âPrince of Venosaâ refers to Don Carlo Gesualdo di Venosa, whose 16th century madrigals Stravinsky loved, and whose leaping dissonances continue to inspire contemporary composers. Ab took a small fragment of the five-part âChiaro risplender suole/ A tutti il mio bel soleâ (number five in Gesualdoâs sixth book of madrigals: a lament over love in vain) and turned it into a thing of aching beauty. In his weblog, Ken wrote: âAnother extreme piece among extremes, and again Ab used such simple and straightforward materials to create a staggering amount of tension ... impossible and perfect.â
Three years ago, on a solo tour of Japan, Ab bought a shakuhachi, the traditional end-blown bamboo flute. Heâs been studying the instrument ever since, and in 2006 was ready to record his first shakuhachi improvisations, for the Wig album Stof, with Ig Henneman on viola. Tellingly, on this second occasion the wispy flute is featured, not on the Asian âMunmyoâ (based on a recording of ancient Confucian music from Korea), but in Vandermarkâs eerily touching âMemory Moves Forward.â In Abâs hands shakuhachi adds a tentative, unadorned sound thatâs as close to his own clarinet playing as to traditional Japanese music.
One clue you think you canât miss: âGoofy June Bug.â This soulful, swinging tune with a joyous post-free solo by Ken sounds like a nod to tenorist Archie Shepp and his tune âWherever June Bugs Go.â (Some might even hear echoes of Dutch tenor hero Hans Dulfer, who Van Duynhoven collaborated with in a similarly swinging vein, in the 70s.) None of the above, says Ab: the title comes from a poem by American beat and Zen Buddhist Philip Whalen. Ab found the line âGoofy june-bug forgotten poet morning stompâ in a Whalen poem and was immediately taken by its musicality. (You can hear that lineâs rhythm in the melody.)
More connections: Whalen dedicated that poemââPlums, Metaphysics, an/ Investigation, a Visit, and/ a Short Funeral Odeââto the memory of poet William Carlos Williams, who in his turn inspired âThen He Whirled About.â Ab lifted that title from âThe Artist,â a lightfooted poem in which Williams suggests a ballet dancerâs pirouette.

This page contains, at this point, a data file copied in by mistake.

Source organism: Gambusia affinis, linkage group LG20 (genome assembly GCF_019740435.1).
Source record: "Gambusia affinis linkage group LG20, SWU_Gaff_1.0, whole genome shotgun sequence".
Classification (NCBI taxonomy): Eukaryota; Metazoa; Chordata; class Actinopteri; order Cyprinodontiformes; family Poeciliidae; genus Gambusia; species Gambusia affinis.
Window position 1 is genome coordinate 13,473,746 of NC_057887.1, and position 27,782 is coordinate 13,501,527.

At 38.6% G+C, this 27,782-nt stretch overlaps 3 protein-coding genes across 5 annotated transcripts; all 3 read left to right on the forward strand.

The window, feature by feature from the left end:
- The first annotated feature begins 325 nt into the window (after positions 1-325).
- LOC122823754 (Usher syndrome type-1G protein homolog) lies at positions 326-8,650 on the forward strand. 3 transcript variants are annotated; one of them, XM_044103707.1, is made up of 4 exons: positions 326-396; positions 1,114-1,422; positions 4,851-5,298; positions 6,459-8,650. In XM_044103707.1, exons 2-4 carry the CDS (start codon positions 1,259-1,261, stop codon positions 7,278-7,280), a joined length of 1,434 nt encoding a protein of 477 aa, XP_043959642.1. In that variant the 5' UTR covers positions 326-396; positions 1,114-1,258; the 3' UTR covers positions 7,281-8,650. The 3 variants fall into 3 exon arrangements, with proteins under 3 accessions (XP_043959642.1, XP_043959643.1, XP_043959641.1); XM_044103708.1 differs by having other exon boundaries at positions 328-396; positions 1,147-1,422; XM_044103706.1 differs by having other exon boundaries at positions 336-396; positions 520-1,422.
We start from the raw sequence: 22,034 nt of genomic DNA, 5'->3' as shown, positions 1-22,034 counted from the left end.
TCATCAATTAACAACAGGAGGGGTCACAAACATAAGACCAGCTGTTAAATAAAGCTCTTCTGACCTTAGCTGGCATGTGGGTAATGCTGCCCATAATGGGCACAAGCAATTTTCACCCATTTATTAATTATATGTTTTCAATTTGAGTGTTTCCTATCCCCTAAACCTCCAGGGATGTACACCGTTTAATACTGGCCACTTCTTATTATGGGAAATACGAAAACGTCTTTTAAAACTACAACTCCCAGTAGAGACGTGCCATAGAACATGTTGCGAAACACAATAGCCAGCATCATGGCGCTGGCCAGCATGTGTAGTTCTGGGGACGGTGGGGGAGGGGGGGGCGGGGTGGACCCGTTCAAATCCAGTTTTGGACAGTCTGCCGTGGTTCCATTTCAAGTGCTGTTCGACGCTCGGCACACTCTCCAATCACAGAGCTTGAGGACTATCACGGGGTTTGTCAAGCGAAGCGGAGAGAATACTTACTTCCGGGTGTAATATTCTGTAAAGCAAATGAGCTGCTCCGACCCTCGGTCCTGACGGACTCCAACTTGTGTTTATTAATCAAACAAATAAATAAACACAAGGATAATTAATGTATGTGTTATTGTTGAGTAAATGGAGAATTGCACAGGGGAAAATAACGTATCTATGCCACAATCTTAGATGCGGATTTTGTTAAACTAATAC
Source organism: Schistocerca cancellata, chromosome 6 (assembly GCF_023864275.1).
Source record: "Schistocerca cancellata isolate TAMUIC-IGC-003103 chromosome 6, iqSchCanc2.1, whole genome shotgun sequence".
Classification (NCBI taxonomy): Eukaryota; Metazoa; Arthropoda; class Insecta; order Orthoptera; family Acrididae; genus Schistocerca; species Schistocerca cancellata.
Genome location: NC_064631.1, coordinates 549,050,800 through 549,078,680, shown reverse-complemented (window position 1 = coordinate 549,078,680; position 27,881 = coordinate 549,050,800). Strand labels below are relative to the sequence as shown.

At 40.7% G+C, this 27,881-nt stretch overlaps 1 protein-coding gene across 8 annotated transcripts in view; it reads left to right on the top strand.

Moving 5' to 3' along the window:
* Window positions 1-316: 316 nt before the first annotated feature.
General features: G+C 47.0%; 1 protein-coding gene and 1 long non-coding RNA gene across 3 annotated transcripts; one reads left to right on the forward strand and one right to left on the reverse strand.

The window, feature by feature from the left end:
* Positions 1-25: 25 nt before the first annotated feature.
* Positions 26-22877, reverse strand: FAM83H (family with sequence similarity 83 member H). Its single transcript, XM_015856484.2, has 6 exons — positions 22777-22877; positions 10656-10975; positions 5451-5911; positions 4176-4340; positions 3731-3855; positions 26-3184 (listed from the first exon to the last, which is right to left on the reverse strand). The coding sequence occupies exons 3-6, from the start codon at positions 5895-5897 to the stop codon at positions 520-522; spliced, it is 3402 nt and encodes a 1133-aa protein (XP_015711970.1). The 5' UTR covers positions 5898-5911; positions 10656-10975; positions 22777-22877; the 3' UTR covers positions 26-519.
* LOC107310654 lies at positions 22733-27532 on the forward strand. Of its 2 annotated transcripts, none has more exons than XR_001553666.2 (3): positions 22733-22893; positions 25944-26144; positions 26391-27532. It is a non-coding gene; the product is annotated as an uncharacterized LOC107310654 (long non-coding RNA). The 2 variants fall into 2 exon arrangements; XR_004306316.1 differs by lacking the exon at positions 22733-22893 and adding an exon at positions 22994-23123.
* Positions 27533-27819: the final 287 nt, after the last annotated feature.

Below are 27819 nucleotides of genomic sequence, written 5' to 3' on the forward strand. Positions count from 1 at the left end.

The two tenors flow in the rhythm of Williamsâs phrases â
blissfully spiraling from line to line,
â only to be cut off by a sudden,
But the show was over.
âErik van den Berg, 2008
1 Straws [Baars] 3.46
AB clarinet _ KV tenor sax
2 Honest John [Baars] 6.02
AB tenor sax _ KV tenor sax [2nd solo]
3 Losing Ground [Vandermark] 11.56
AB clarinet _ KV tenor sax
4 Waltz Four Monk [Vandermark] 7.56
AB tenor sax _ KV clarinet
5 Prince of Venosa [Baars] 5.11
AB clarinet _ KV clarinet
6 Then He Whirled About [Baars] 7.04
AB tenor sax _ KV tenor sax
7 Memory Moves Forward [Vandermark] 9.17
AB shakuhachi _ KV clarinet
8 Munmyo [Baars] 4.02
AB clarinet _ KV clarinet
9 Return [Baars] 5.08
AB tenor sax [solo] _ KV tenor sax
10 Goofy June Bug [Baars] 8.27
AB tenor sax _ KV tenor sax [solo]
11 Lunch Poem [Baars-Van Duynhoven-De Joode-Vandermark] 2.54
AB shakuhachi _ KV tenor sax
total time 71.44
Ab Baars [buma stemra]
Ken Vandermark [twenty first mobile music/ascap]
recording october 21 & 22 2007 bimhuis amsterdam
Guido Tichelman/Azazello, Micha de Kanter
mixing & editing
Guido Tichelman/Azazello, Ab Baars, Ig Henneman
Erik van den Berg
photos & design
supported by the Dutch Fund for Performing Arts+
1017 kn amsterdam
in partnership with CDbaby